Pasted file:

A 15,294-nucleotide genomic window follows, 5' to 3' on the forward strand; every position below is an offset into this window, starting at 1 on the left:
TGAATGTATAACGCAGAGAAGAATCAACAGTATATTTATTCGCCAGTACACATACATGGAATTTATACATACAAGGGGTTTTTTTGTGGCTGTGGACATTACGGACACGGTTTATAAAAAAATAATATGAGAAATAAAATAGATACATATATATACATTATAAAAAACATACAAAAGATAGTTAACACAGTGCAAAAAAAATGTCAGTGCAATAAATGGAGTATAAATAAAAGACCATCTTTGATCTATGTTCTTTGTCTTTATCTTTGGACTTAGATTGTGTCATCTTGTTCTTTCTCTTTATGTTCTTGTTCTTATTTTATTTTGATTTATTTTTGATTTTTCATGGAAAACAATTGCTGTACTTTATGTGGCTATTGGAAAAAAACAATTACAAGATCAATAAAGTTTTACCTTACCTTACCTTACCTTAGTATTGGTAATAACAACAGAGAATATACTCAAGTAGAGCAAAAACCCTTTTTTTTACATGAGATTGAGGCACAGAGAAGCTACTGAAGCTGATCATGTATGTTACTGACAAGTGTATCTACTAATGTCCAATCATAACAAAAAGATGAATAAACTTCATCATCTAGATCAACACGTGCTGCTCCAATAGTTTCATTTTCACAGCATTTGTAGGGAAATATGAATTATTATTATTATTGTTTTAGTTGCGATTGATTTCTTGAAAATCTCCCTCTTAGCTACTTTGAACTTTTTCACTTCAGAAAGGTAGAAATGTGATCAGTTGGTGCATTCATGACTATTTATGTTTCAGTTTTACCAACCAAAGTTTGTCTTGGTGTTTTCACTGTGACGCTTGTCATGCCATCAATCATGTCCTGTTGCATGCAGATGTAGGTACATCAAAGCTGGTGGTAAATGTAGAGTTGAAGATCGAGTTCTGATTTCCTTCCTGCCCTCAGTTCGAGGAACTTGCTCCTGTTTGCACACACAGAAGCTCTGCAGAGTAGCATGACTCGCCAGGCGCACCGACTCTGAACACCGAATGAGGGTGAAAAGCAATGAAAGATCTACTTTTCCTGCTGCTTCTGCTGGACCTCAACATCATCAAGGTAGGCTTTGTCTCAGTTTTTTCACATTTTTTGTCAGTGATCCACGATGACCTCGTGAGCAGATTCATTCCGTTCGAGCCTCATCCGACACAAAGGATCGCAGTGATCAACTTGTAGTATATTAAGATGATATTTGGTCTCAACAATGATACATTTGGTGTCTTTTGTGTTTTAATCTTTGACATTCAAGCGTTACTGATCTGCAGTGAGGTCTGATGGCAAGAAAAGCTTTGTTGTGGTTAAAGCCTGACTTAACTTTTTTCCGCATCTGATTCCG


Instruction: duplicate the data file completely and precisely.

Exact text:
A 15,294-nucleotide genomic window follows, 5' to 3' on the forward strand; every position below is an offset into this window, starting at 1 on the left:
TGAATGTATAACGCAGAGAAGAATCAACAGTATATTTATTCGCCAGTACACATACATGGAATTTATACATACAAGGGGTTTTTTTGTGGCTGTGGACATTACGGACACGGTTTATAAAAAAATAATATGAGAAATAAAATAGATACATATATATACATTATAAAAAACATACAAAAGATAGTTAACACAGTGCAAAAAAAATGTCAGTGCAATAAATGGAGTATAAATAAAAGACCATCTTTGATCTATGTTCTTTGTCTTTATCTTTGGACTTAGATTGTGTCATCTTGTTCTTTCTCTTTATGTTCTTGTTCTTATTTTATTTTGATTTATTTTTGATTTTTCATGGAAAACAATTGCTGTACTTTATGTGGCTATTGGAAAAAAACAATTACAAGATCAATAAAGTTTTACCTTACCTTACCTTACCTTAGTATTGGTAATAACAACAGAGAATATACTCAAGTAGAGCAAAAACCCTTTTTTTTACATGAGATTGAGGCACAGAGAAGCTACTGAAGCTGATCATGTATGTTACTGACAAGTGTATCTACTAATGTCCAATCATAACAAAAAGATGAATAAACTTCATCATCTAGATCAACACGTGCTGCTCCAATAGTTTCATTTTCACAGCATTTGTAGGGAAATATGAATTATTATTATTATTGTTTTAGTTGCGATTGATTTCTTGAAAATCTCCCTCTTAGCTACTTTGAACTTTTTCACTTCAGAAAGGTAGAAATGTGATCAGTTGGTGCATTCATGACTATTTATGTTTCAGTTTTACCAACCAAAGTTTGTCTTGGTGTTTTCACTGTGACGCTTGTCATGCCATCAATCATGTCCTGTTGCATGCAGATGTAGGTACATCAAAGCTGGTGGTAAATGTAGAGTTGAAGATCGAGTTCTGATTTCCTTCCTGCCCTCAGTTCGAGGAACTTGCTCCTGTTTGCACACACAGAAGCTCTGCAGAGTAGCATGACTCGCCAGGCGCACCGACTCTGAACACCGAATGAGGGTGAAAAGCAATGAAAGATCTACTTTTCCTGCTGCTTCTGCTGGACCTCAACATCATCAAGGTAGGCTTTGTCTCAGTTTTTTCACATTTTTTGTCAGTGATCCACGATGACCTCGTGAGCAGATTCATTCCGTTCGAGCCTCATCCGACACAAAGGATCGCAGTGATCAACTTGTAGTATATTAAGATGATATTTGGTCTCAACAATGATACATTTGGTGTCTTTTGTGTTTTAATCTTTGACATTCAAGCGTTACTGATCTGCAGTGAGGTCTGATGGCAAGAAAAGCTTTGTTGTGGTTAAAGCCTGACTTAACTTTTTTCCGCATCTGATTCCG